The Compromise of 1877 Ends Reconstruction
In 1875, it was widely assumed that incumbent President Ulysses S. Grant would run for a third term as president, despite the 2-term tradition set by the first president, George Washington. Grant's inner circle advised him to go for a third term and he almost did, but the House passed a resolution declaring that the two-term tradition was to prevent a dictatorship. President Grant ruled himself out of running in 1876 and Ohio's governor, Rutherford B. Hayes was the eventual Republican nominee. New York's governor Samuel Tilden was the Democratic nominee.
The results of the election remain among the most disputed ever. Although it is not disputed that Tilden defeated Hayes in the popular vote, after a first count of votes, Tilden won 184 electoral votes to Hayes' 165, with 20 votes from four states reporting disputed results. Both political parties' electors reported that they were the winners in Florida, Louisiana, and South Carolina. In Oregon, one elector was replaced after being declared illegal for being an "elected or appointed official". The question of who should have been awarded these electoral votes is the source of the continued controversy.
Congress created an Electoral Commission was created on January 29, 1877 to resolve the dispute. It consisted of 15 members: five each from the House and the Senate, plus five Supreme Court justices. Eight members were Republicans; seven were Democrats. An informal agreement was struck that became known as the Compromise of 1877. Following this agreement, the Commission voted along party lines to award all 20 disputed electoral votes to Hayes, thus assuring his electoral victory by a margin of 185–184.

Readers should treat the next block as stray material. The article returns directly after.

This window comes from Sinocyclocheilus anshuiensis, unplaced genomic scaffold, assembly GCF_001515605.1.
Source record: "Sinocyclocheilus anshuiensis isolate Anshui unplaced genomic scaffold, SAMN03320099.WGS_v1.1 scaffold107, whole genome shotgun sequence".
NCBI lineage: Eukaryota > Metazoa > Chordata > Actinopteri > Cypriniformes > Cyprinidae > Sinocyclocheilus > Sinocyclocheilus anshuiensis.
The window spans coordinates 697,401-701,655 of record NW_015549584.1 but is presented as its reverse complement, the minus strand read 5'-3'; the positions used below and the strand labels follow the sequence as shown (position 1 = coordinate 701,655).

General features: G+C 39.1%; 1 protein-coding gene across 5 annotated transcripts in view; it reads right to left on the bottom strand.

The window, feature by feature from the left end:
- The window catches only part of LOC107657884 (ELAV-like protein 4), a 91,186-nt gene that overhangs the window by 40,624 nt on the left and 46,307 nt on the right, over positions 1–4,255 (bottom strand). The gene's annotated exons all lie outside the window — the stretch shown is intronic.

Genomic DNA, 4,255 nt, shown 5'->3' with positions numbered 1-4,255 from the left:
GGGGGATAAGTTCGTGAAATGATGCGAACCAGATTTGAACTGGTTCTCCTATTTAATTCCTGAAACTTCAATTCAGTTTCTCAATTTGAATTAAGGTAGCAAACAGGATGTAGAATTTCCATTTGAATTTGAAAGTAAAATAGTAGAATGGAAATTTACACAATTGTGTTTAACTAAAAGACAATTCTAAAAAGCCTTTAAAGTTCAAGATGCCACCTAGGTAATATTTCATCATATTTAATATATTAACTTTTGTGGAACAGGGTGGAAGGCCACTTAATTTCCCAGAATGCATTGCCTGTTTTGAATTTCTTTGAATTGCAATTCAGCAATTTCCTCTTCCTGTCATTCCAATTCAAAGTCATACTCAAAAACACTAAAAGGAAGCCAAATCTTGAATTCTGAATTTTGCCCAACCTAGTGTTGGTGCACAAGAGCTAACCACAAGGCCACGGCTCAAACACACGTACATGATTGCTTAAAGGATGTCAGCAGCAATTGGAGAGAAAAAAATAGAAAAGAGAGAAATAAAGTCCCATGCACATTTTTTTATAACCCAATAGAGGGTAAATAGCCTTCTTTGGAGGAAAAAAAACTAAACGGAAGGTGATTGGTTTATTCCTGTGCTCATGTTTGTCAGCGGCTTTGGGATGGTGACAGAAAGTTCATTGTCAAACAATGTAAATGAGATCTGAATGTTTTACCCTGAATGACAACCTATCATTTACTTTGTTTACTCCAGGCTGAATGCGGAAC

The Compromise of 1877 was that Southern Democrats would acknowledge Hayes as president, but only on the understanding that Republicans would meet five demands. The five key points of the compromise were:
- The removal of all remaining military forces from the former Confederate states. At the time, U.S. troops remained only in Louisiana, South Carolina, and Florida, but the Compromise completed their withdrawal from the region.
- The appointment of at least one Southern Democrat to Hayes' cabinet. (David M. Key of Tennessee was appointed as Postmaster General.)
- The construction of another transcontinental railroad through the South and Texas
- Legislation to help industrialize the South and restore its economy following Reconstruction and the Civil War.
- The right to deal with African American citizens in southern states without northern interference.
Hayes was peacefully inaugurated in March of 1877. Points 1 and 2 of the compromise took effect. Hayes had already announced his support for the restoration of "home rule", which would involve federal troop removal, before the election. It was not unusual, nor unexpected, for a president, especially one so narrowly elected, to select a cabinet member favored by the other party. Points 3 and 4 were never enacted; it is possible there was no firm agreement about them.
Point 5 had already begun in much of the south, but with when the remaining military forces were removed, African Americans across the south lost many of their rights. White supremacists took control of most governments and enacted laws and policies specifically designed to deny Black citizens their rights.